My reason for thinking (B) is unlikely is that the letter’s focus is clearly elsewhere, and the mention of boycotts seems like an afterthought — but still one I at least would want clarification about if I was her employer (If Bernie Sanders campaign manager wrote a letter to the WSJ saying “socialism is nigh bs” I think that’s be a pretty good reason to talk to him) . It’s clear Professor Barthold disagrees with and has disagreed with her employer for a while. Instead where I think the letter is both at its most interesting and most problematic relates to her choice to continue working at a private institution whose practices she finds reprehensible. While she says considered to “quit in protest”, did she also consider to quit in “this isn’t a community I agree with and want to be a part of.” To me (perhaps not to others), it seems weird to want to be a part of private group one finds reprehensible.Report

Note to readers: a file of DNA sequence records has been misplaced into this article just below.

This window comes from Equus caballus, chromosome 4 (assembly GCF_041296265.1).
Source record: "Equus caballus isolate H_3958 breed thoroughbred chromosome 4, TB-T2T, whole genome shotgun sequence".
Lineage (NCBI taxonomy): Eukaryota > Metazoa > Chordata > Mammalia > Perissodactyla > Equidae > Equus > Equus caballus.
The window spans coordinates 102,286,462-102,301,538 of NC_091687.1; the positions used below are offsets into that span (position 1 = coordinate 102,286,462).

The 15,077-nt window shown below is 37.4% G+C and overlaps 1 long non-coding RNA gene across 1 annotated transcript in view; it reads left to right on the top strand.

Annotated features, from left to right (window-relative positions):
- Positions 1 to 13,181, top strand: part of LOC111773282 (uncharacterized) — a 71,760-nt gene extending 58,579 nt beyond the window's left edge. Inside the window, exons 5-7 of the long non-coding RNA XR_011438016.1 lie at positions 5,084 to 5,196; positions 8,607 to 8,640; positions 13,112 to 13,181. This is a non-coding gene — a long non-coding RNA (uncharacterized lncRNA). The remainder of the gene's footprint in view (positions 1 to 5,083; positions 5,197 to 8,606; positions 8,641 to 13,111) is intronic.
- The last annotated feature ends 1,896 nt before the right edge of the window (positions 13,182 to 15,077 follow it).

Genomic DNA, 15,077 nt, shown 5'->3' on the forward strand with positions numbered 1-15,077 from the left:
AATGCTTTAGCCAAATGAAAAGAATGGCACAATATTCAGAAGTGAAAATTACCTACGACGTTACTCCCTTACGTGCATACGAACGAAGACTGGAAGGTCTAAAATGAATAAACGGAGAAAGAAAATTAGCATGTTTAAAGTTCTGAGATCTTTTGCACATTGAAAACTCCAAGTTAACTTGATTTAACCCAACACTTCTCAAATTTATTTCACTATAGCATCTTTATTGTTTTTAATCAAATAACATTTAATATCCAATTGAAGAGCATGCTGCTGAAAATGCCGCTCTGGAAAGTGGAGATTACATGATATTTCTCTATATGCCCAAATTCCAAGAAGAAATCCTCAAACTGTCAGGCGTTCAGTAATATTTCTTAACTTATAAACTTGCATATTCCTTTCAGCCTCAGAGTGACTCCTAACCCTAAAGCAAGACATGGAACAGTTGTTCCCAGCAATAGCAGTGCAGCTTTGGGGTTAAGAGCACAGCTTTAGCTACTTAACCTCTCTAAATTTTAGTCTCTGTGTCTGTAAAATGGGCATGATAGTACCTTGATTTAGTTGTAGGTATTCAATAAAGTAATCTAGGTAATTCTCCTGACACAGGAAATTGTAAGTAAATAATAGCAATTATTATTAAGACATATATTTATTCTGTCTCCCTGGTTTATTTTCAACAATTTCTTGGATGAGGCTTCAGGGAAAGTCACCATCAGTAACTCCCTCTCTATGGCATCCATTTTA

In reading UnderemployedPhD’s comment, I can see room for the claim (A) that he’s just making a philosopher’s point about the possibly of alternative readings that he/she doesn’t endorse or (B) that it is a mealymouthed way of calling Barthold a dirty, manipulative liar. I’m not saying you need to accept reading (B). In fact, I don’t find the reading that convincing myself, but don’t you think it would be worth going out of our way to publicly entertain reading (B) in a context where Underemployed PhD’s livelihood and public reputation were on the line?Report
I’m not sure how to reconcile the statements that you quoted her making, “Additionally, I would encourage you to reflect on whether and in what way any ties you currently have with Gordon may be either severed or strengthened. ” and ” I am not writing this letter to either plead for your continued support of Gordon or to ask you to boycott the college.” with your statement that “From what I can tell there is no mention from her of a boycott (neither endorsing one nor mentioning it as a possibility) or severing ties, in her remarks to the Boston Globe.” Clearly she at least mentions them as possibilities.Report
No. If you follow the links above you can see that the quotes I offered (which you repeat in your comment) are from an op-ed she wrote that was printed in The Salem News. That op-ed is distinct from her remarks to the Boston Globe.Report
Ah, that makes sense. Thank you for the clarification.Report